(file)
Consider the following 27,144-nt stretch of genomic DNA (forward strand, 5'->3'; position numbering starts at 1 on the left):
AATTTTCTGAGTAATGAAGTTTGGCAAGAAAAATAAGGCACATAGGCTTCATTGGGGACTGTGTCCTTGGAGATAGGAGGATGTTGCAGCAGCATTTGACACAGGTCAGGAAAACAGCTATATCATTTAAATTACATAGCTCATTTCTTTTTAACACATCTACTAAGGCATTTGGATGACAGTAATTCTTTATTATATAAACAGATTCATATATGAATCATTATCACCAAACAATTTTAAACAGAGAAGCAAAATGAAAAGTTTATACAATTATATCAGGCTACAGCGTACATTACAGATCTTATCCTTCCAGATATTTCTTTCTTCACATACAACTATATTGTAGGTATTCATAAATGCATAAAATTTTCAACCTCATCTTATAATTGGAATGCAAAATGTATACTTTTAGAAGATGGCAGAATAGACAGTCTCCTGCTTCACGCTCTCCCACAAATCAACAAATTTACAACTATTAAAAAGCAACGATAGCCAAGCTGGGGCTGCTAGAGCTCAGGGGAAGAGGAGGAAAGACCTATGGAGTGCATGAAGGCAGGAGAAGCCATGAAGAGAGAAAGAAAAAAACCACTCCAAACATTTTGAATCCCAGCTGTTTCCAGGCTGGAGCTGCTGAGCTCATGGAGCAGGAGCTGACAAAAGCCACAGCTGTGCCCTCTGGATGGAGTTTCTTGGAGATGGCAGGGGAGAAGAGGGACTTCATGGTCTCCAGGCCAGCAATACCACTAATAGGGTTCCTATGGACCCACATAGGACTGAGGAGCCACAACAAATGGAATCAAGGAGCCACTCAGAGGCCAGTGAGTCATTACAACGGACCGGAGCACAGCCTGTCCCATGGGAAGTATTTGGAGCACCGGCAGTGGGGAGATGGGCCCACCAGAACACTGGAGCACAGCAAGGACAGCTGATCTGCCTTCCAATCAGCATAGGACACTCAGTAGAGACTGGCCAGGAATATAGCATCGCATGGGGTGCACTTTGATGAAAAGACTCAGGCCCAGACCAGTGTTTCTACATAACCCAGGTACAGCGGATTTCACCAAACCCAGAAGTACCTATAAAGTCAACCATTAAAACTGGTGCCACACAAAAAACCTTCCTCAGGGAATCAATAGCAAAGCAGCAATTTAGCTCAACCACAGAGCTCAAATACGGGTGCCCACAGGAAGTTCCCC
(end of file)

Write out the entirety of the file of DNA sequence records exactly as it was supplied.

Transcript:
Consider the following 27,144-nt stretch of genomic DNA (forward strand, 5'->3'; position numbering starts at 1 on the left):
AATTTTCTGAGTAATGAAGTTTGGCAAGAAAAATAAGGCACATAGGCTTCATTGGGGACTGTGTCCTTGGAGATAGGAGGATGTTGCAGCAGCATTTGACACAGGTCAGGAAAACAGCTATATCATTTAAATTACATAGCTCATTTCTTTTTAACACATCTACTAAGGCATTTGGATGACAGTAATTCTTTATTATATAAACAGATTCATATATGAATCATTATCACCAAACAATTTTAAACAGAGAAGCAAAATGAAAAGTTTATACAATTATATCAGGCTACAGCGTACATTACAGATCTTATCCTTCCAGATATTTCTTTCTTCACATACAACTATATTGTAGGTATTCATAAATGCATAAAATTTTCAACCTCATCTTATAATTGGAATGCAAAATGTATACTTTTAGAAGATGGCAGAATAGACAGTCTCCTGCTTCACGCTCTCCCACAAATCAACAAATTTACAACTATTAAAAAGCAACGATAGCCAAGCTGGGGCTGCTAGAGCTCAGGGGAAGAGGAGGAAAGACCTATGGAGTGCATGAAGGCAGGAGAAGCCATGAAGAGAGAAAGAAAAAAACCACTCCAAACATTTTGAATCCCAGCTGTTTCCAGGCTGGAGCTGCTGAGCTCATGGAGCAGGAGCTGACAAAAGCCACAGCTGTGCCCTCTGGATGGAGTTTCTTGGAGATGGCAGGGGAGAAGAGGGACTTCATGGTCTCCAGGCCAGCAATACCACTAATAGGGTTCCTATGGACCCACATAGGACTGAGGAGCCACAACAAATGGAATCAAGGAGCCACTCAGAGGCCAGTGAGTCATTACAACGGACCGGAGCACAGCCTGTCCCATGGGAAGTATTTGGAGCACCGGCAGTGGGGAGATGGGCCCACCAGAACACTGGAGCACAGCAAGGACAGCTGATCTGCCTTCCAATCAGCATAGGACACTCAGTAGAGACTGGCCAGGAATATAGCATCGCATGGGGTGCACTTTGATGAAAAGACTCAGGCCCAGACCAGTGTTTCTACATAACCCAGGTACAGCGGATTTCACCAAACCCAGAAGTACCTATAAAGTCAACCATTAAAACTGGTGCCACACAAAAAACCTTCCTCAGGGAATCAATAGCAAAGCAGCAATTTAGCTCAACCACAGAGCTCAAATACGGGTGCCCACAGGAAGTTCCCC